A three-judge federal panel has blocked Florida's early voting rules in five critical counties, saying the rules would discriminate against minority voters.
The U.S. District Court for the District of Columbia said the state's limits on early voting rules clearly impacts African-American voters, using past data showing such voters use early voting far more than Caucasian voters.
Minorities "will be disproportionately affected by the changes in early voting procedures because they disproportionately use early in-person voting," the judges said.
"In sum, Florida is left with nothing to rebut either the testimony of the defendants' witnesses or the common-sense judgment that a dramatic reduction in the form of voting that is disproportionately used by African-Americans would make it materially more difficult for some minority voters to cast a ballot than under the benchmark law," the court ruled.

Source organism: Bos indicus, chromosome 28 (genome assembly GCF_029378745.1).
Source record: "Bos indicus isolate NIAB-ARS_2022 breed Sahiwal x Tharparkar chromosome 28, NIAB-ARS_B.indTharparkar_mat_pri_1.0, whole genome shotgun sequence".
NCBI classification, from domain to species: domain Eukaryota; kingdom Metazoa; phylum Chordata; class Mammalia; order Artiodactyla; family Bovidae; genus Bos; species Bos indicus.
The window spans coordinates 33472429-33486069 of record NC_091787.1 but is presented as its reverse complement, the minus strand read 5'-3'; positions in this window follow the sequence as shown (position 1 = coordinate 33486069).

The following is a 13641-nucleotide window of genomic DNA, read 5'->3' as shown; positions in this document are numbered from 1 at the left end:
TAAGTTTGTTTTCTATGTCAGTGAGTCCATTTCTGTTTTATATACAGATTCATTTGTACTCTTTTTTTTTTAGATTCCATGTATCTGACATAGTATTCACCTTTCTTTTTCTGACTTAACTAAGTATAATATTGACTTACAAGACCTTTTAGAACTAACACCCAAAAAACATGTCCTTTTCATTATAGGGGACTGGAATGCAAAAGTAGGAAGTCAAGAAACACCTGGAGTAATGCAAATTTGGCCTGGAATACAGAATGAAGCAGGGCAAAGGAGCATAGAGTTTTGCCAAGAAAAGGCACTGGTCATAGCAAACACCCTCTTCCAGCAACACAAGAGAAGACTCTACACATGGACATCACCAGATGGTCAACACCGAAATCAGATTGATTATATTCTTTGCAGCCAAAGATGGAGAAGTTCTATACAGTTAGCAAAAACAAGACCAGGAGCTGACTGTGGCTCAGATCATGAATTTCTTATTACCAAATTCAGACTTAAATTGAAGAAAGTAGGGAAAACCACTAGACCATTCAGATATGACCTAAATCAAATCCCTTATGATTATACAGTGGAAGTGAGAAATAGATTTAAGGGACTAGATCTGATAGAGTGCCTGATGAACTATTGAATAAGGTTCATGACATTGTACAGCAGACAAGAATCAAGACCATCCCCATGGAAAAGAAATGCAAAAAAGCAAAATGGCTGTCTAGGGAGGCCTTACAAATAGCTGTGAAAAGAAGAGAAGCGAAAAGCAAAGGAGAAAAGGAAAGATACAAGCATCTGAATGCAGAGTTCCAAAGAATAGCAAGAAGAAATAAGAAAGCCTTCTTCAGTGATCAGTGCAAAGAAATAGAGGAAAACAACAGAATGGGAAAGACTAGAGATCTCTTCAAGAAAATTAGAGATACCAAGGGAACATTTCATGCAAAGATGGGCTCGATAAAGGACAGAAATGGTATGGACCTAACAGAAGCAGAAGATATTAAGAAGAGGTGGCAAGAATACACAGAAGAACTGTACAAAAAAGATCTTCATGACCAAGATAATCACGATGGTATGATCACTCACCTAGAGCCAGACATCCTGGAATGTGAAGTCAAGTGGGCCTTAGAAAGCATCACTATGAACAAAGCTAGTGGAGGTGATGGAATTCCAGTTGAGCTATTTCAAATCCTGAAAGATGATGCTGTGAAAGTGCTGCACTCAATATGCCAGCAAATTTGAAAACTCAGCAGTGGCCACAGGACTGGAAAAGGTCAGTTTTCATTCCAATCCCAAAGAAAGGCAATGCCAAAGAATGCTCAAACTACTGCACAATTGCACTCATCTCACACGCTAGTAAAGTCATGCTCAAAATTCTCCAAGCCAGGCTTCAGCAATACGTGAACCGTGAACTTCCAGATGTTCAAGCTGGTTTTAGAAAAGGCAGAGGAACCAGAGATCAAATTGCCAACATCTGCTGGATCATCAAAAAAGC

The Republican-controlled state legislature last year cut the number of early-voting days from 12 to 8, but five counties — Collier, Hardee, Hendry, Hillsborough and Monroe — are covered by Section 5 of the Voting Rights Act of 1965. That means that any voting changes in those counties must be cleared with the Justice Department or a federal court.
Those counties have a history of racial discrimination, which is why they were singled out in the 1965 law.
by RTT Staff Writer
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